• The calm, inviting waters of the Spokane Arm. Photo Credit: NPS\LARO\John Salisbury

    Lake Roosevelt

    National Recreation Area Washington

There are park alerts in effect.
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  • Fire Restrictions Now Include All Open Flame

    Due to extreme conditions, all fires at Lake Roosevelt National Recreation Area are prohibited effective August 1, 2014, until further notice. No open flames are permitted. This includes but is not limited to wood fires, charcoal fires, and tiki torches More »

  • Enterprise Boat-in Campground Reopened

    Effective immediately, the Enterprise Boat-in Campground is open and available for camping on a first-come, first-served basis. More »



An Osprey gliding in the wind. Click the image to find out about Osprey NestWatch.

Smithsonian Institute

Ospreys are a key natural resource at Lake Roosevelt NRA. Ospreys occupy most ecosystems, are migratory, cover large home ranges, and are top predators in complex food webs. Fish constitute their primary diet, so ospreys are susceptible to second-hand environmental contaminants in the food chain. Additionally, ospreys are sensitive to human disturbance, which along with the presence of contaminants in the water, can have a negative effect on osprey reproduction. All of these factors make osprey an indicator species that can provide information on the overall condition of an ecosystem.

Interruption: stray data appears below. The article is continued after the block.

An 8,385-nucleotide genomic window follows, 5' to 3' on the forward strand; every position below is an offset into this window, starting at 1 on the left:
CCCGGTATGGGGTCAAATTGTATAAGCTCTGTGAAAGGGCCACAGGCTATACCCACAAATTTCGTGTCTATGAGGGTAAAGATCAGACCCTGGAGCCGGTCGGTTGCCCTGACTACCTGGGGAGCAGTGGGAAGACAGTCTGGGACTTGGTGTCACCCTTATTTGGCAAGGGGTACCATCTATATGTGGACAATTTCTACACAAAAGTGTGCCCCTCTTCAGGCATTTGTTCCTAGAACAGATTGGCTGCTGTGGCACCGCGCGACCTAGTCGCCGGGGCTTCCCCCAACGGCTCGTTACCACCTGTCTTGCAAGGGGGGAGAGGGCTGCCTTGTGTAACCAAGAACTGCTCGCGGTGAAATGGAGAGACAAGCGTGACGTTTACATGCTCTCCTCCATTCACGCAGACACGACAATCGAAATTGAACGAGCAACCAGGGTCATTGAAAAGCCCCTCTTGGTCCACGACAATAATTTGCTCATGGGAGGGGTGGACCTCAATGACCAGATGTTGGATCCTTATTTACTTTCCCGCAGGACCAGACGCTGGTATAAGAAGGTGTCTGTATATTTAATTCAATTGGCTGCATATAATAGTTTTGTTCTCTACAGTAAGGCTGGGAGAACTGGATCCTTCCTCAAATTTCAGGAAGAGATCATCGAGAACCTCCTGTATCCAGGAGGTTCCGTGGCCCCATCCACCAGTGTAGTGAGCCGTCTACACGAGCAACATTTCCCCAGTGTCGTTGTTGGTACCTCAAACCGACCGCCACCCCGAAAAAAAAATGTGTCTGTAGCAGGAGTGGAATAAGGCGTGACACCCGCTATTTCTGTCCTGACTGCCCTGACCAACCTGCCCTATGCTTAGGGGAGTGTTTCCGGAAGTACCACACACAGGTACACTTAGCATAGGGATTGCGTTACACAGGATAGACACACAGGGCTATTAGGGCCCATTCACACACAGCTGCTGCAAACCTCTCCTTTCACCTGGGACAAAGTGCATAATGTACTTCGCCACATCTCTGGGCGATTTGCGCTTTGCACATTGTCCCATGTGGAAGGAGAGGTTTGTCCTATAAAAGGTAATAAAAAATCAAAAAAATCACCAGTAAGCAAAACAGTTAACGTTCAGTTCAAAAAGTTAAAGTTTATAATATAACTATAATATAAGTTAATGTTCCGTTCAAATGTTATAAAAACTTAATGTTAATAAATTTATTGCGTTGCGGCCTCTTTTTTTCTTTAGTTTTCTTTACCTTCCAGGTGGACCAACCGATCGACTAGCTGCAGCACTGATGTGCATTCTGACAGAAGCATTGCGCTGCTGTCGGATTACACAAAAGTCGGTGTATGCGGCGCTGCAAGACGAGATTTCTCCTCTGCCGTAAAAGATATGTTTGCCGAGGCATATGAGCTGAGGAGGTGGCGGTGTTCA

Data collected by UCBN survey crews and by volunteers will provide important information about the status and trends of osprey nest occupancy and reproductive success, and will help guide park management decisions.

Bald Eagle

Bald Eagle catching a small fish.

US Fish and Wildlife

On August 9, 2007, the bald eagle was removed from the federal list of threatened and endangered species. After nearly disappearing from most of the United States decades ago, the bald eagle is now flourishing across the nation and no longer needs the protection of the Endangered Species Act. Bbald eagles will continue to be protected by the Bald and Golden Eagle Protection Act and the Migratory Bird Treaty Act. Both federal laws prohibit “taking” – killing, selling or otherwise harming eagles, their nests or eggs.

Did You Know?

Park ranger patrolling the shoreline

A common rumor at Lake Roosevelt is that the National Park Service controls the lake level. This is not true. The lake level is controlled by Bureau of Reclamation computers that optimize lake levels for only five things: flood control, power production, irrigation, dam repairs, and salmon runs.